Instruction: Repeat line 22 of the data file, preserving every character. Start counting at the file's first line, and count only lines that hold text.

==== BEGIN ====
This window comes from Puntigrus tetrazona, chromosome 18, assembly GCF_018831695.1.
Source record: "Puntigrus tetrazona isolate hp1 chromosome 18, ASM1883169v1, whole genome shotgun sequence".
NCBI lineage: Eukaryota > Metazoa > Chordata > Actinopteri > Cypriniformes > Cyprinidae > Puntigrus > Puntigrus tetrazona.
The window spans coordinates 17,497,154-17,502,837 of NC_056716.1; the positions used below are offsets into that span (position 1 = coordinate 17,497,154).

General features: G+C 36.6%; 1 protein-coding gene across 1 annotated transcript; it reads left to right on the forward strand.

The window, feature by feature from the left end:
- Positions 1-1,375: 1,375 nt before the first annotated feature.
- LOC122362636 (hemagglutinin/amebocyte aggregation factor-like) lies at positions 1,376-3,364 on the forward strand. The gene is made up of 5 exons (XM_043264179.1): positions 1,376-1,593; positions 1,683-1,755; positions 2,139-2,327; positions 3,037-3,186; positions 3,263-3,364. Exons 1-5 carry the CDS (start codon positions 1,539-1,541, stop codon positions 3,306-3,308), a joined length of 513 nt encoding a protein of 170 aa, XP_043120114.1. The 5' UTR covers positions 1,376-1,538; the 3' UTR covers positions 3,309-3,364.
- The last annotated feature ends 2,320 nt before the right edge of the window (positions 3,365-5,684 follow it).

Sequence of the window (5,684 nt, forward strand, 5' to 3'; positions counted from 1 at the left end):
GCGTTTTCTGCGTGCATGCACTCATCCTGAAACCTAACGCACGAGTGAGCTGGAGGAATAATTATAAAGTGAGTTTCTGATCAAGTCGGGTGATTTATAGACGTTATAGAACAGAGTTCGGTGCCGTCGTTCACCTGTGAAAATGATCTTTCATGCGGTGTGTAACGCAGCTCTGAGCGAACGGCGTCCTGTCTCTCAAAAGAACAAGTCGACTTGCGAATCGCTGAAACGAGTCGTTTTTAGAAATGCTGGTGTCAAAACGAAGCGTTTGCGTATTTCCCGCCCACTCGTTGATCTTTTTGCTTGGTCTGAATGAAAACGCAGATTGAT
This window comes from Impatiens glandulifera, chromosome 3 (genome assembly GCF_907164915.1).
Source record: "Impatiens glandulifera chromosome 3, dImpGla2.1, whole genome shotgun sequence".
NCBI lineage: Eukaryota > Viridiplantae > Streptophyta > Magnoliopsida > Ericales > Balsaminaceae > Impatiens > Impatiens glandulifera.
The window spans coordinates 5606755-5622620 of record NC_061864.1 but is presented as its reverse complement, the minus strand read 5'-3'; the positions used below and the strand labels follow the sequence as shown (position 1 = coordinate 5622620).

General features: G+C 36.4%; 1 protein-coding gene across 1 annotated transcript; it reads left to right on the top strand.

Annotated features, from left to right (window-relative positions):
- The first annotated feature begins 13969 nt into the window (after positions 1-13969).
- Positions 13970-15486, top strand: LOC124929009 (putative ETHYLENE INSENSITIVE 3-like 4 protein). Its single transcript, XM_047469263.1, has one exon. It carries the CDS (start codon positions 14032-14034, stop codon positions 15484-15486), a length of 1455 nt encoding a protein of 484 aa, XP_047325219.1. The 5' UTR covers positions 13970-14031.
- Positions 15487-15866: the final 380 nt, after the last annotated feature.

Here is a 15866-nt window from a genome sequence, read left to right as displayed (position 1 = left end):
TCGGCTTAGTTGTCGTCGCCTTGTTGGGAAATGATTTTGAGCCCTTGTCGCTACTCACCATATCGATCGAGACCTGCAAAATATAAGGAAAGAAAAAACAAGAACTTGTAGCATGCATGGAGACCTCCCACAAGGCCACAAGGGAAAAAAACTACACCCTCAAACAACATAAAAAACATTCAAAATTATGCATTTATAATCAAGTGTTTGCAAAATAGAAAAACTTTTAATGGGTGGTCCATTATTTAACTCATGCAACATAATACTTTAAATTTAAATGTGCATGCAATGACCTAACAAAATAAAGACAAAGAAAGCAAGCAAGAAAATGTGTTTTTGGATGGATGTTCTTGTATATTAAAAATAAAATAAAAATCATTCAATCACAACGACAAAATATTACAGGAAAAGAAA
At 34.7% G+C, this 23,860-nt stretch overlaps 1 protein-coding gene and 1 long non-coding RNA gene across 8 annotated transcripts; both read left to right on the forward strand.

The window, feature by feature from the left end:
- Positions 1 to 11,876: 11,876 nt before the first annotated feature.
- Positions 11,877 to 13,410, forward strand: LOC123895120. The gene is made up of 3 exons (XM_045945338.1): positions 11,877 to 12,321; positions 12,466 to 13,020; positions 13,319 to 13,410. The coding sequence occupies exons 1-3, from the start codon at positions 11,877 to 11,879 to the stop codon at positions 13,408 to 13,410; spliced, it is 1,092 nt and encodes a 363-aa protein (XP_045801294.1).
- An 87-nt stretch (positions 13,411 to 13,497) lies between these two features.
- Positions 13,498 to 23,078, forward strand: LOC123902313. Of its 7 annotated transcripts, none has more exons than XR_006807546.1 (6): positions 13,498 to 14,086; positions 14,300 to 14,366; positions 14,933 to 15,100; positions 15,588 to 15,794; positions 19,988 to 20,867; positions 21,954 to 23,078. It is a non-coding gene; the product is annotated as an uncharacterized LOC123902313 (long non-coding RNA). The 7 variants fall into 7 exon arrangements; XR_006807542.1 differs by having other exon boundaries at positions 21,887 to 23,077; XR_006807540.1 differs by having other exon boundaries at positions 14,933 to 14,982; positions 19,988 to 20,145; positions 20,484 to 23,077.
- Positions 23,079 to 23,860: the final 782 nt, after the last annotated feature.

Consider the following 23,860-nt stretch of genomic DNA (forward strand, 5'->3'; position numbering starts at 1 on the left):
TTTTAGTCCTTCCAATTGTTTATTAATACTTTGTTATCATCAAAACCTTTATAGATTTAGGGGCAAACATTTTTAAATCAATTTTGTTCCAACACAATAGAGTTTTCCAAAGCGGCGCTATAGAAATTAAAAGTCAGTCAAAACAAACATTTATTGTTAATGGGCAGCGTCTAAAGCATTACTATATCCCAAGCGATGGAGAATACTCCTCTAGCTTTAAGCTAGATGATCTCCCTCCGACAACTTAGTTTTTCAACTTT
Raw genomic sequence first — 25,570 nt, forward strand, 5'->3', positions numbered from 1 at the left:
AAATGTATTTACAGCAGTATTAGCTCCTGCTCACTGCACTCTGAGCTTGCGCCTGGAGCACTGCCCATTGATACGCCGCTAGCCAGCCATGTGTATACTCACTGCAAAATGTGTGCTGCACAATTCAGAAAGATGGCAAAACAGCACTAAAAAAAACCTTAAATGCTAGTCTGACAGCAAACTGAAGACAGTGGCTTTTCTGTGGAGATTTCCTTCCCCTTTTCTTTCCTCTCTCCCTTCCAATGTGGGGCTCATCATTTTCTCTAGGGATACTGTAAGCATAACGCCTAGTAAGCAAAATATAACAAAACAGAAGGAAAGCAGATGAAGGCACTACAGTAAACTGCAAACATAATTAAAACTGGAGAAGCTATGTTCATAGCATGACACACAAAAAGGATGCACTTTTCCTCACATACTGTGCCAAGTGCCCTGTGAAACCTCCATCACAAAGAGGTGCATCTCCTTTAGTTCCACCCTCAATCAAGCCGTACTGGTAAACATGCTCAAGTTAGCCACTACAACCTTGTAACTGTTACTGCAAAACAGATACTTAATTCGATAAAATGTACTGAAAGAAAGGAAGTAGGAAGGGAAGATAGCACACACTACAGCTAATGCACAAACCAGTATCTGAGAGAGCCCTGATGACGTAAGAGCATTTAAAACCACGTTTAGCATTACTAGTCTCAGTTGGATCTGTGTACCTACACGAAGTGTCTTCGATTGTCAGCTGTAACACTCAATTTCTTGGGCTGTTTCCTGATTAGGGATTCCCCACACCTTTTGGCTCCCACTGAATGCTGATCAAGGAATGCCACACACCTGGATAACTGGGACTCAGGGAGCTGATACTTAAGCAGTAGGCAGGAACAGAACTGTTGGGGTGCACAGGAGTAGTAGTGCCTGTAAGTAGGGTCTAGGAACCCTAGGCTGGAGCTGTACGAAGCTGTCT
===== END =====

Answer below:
TCGGCTTAGTTGTCGTCGCCTTGTTGGGAAATGATTTTGAGCCCTTGTCGCTACTCACCATATCGATCGAGACCTGCAAAATATAAGGAAAGAAAAAACAAGAACTTGTAGCATGCATGGAGACCTCCCACAAGGCCACAAGGGAAAAAAACTACACCCTCAAACAACATAAAAAACATTCAAAATTATGCATTTATAATCAAGTGTTTGCAAAATAGAAAAACTTTTAATGGGTGGTCCATTATTTAACTCATGCAACATAATACTTTAAATTTAAATGTGCATGCAATGACCTAACAAAATAAAGACAAAGAAAGCAAGCAAGAAAATGTGTTTTTGGATGGATGTTCTTGTATATTAAAAATAAAATAAAAATCATTCAATCACAACGACAAAATATTACAGGAAAAGAAA